Prefabrication vs. Modular Construction: Differences, Benefits & Drawbacks

Karim Allana
3 min readApr 12, 2024

The terms “prefabrication” and “modular construction” tend to be used as stand-ins for one another. However, while they describe similar concepts, they are subtly different in meaning. If you work in or around the construction industry, you should understand the distinction.

What Is Prefabrication?

Prefabricated construction, or prefabrication (prefab), is a building construction process that utilizes offsite manufacturing capabilities for building components or systems. While atomized building components like floor tiles, roof shingles, and wall studs are almost always manufactured in offsite factories, prefabrication refers to offsite finishing (or partial finishing) of structural systems, mechanical systems, or entire rooms.

What Is Modular Construction?

Prefabricated construction often involves modularity, where building systems or components are built offsite in standardized, modular fashion. Individual modules may be as simple as a piece of a building facade or as apparently complex as a finished bathroom. Regardless of size or complexity, building modules are built in a climate-controlled facility and then assembled with other modules at the construction site.

Benefits of Prefabrication and Modular Construction

Prefabrication and modular construction might have slightly different meanings, but they share the same general benefits.

  • Good for tight or hard-to-reach sites. Prefab or modular construction makes sense for construction sites where access is a barrier to efficient work. Here, “access” can mean tight exposures (e.g., in a densely built urban environment) or remote geography (e.g., in a rural area with limited local labor and/or poor road systems).
  • Faster construction timelines. Prefab and modular builds generally take less time to complete than traditional builds because offsite production can occur simultaneously with onsite finishing. This is an advantage for projects in areas with short construction seasons or on sites with high carrying costs.
  • Potential for higher construction quality. Because prefabrication occurs in climate-controlled facilities with high-precision equipment, it’s considered higher quality than traditional construction, as long as onsite finishing is done properly.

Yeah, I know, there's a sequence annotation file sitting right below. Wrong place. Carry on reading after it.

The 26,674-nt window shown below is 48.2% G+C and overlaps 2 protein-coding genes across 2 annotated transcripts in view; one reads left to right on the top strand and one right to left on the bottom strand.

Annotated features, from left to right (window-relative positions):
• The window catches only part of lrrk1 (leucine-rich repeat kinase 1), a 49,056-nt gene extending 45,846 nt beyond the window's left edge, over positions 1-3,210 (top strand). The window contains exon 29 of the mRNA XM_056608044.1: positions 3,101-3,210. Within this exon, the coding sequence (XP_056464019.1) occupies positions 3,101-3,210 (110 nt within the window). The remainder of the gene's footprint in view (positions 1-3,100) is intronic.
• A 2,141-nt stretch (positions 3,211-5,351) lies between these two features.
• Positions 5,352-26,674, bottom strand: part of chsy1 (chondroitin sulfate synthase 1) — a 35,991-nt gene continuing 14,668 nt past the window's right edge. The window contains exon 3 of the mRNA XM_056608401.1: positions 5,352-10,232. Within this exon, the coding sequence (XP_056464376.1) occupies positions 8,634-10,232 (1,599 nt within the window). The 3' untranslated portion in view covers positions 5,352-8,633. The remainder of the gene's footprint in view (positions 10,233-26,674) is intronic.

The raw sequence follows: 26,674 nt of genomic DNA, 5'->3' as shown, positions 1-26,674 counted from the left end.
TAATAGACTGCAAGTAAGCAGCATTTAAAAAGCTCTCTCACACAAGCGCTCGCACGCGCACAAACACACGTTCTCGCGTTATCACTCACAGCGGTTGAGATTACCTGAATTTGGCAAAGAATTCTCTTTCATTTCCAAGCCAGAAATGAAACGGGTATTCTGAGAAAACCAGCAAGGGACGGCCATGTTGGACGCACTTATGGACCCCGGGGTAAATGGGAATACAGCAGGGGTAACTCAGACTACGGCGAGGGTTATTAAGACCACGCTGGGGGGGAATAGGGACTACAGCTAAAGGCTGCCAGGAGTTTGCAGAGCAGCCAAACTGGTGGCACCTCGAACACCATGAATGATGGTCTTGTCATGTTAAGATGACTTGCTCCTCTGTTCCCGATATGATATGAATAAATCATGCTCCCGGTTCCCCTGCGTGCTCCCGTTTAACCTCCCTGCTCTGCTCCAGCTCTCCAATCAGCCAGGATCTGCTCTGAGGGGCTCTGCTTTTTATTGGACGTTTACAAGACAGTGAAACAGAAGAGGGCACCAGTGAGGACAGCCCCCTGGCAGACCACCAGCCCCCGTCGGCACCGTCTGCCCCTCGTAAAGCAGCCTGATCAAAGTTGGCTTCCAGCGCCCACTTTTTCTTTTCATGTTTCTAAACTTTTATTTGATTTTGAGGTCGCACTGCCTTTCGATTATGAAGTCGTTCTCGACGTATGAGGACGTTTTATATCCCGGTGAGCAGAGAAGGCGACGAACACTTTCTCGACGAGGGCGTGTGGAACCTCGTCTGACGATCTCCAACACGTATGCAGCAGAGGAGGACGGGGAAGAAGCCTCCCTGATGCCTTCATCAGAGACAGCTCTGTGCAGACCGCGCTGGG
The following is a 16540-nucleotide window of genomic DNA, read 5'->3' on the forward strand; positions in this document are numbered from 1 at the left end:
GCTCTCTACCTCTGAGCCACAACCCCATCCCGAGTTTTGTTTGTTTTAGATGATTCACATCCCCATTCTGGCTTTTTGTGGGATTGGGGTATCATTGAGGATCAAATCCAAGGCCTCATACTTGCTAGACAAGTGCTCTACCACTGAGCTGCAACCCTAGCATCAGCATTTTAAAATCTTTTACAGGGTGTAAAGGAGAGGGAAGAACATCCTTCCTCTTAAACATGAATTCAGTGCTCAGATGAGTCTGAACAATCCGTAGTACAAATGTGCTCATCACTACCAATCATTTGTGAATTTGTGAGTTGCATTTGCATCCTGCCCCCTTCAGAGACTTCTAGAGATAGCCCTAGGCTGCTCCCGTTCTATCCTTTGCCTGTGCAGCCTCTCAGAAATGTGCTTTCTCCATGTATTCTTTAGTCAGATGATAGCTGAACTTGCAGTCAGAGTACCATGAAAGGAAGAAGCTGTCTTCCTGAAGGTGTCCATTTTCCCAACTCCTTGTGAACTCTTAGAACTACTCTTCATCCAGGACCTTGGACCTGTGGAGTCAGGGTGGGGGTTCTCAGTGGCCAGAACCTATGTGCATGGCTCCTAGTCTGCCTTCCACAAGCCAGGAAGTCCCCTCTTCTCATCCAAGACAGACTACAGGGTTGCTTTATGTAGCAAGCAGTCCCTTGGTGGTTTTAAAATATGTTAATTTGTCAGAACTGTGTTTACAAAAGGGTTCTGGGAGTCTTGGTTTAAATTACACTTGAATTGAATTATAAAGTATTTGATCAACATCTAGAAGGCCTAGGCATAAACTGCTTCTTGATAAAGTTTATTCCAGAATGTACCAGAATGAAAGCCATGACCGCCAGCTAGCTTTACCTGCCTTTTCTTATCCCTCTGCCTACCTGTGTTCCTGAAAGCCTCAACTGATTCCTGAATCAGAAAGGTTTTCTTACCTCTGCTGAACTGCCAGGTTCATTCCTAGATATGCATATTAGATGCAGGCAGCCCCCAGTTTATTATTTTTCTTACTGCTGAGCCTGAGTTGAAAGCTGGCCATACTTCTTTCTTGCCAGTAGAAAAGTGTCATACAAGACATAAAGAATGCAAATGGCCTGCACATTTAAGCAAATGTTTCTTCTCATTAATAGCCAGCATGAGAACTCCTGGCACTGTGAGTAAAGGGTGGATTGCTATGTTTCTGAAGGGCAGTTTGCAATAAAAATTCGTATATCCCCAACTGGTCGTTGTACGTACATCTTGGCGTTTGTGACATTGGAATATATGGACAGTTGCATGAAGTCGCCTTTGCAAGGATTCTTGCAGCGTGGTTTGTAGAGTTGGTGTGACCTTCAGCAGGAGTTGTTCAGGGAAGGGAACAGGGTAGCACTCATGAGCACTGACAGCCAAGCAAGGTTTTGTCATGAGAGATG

• Potential for less construction waste with lower embodied carbon. Prefab and modular construction is less wasteful than traditional construction. This reduces losses for developers and their contractors while trimming finished systems’ embodied carbon.

Drawbacks of Prefabrication and Modular Construction

Prefabricated and modular construction techniques don’t make sense for every project. These are their four biggest drawbacks.

  • “Take it or leave it” design. Prefab and modular designs are customizable, but only up to the point of fabrication. After that, by definition, they are not. This is not always a disadvantage, but it certainly can be in the face of last-minute building design changes or unexpected onsite conditions.
  • Limited room for modifications after the fact. The “take it or leave it” aspect of prefab and modular construction leaves less room for modification after occupancy. It’s possible to renovate or retrofit modular buildings and/or prefabricated components, but the process may be more expensive or time-consuming.
  • Potential for overengineering. Modular buildings, in particular, run the risk of overengineering. This is less of a drawback from a construction quality perspective than it is from a cost-of-construction perspective. End-users need to think carefully about what they need from their buildings, then design accordingly.
  • May not be cost-effective in some locations. Prefabricated and modular construction makes the most sense in areas with robust prefab supply chains, and particularly in relatively close proximity to modular construction facilities. This will be less and less problematic if (as anticipated) modular construction becomes commonplace, but it remains an issue in many places for now.

End-users and contractors curious about prefabricated and modular construction should understand that these techniques are useful. They are even, at times, superior to traditional construction. Their results will likely improve over time. But, at least for now, they are not miraculous and certainly not foolproof.

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Karim Allana

Karim Allana is founder and CEO of Allana Buick & Bers. He is an industry leader in building envelope architectural engineering and construction management.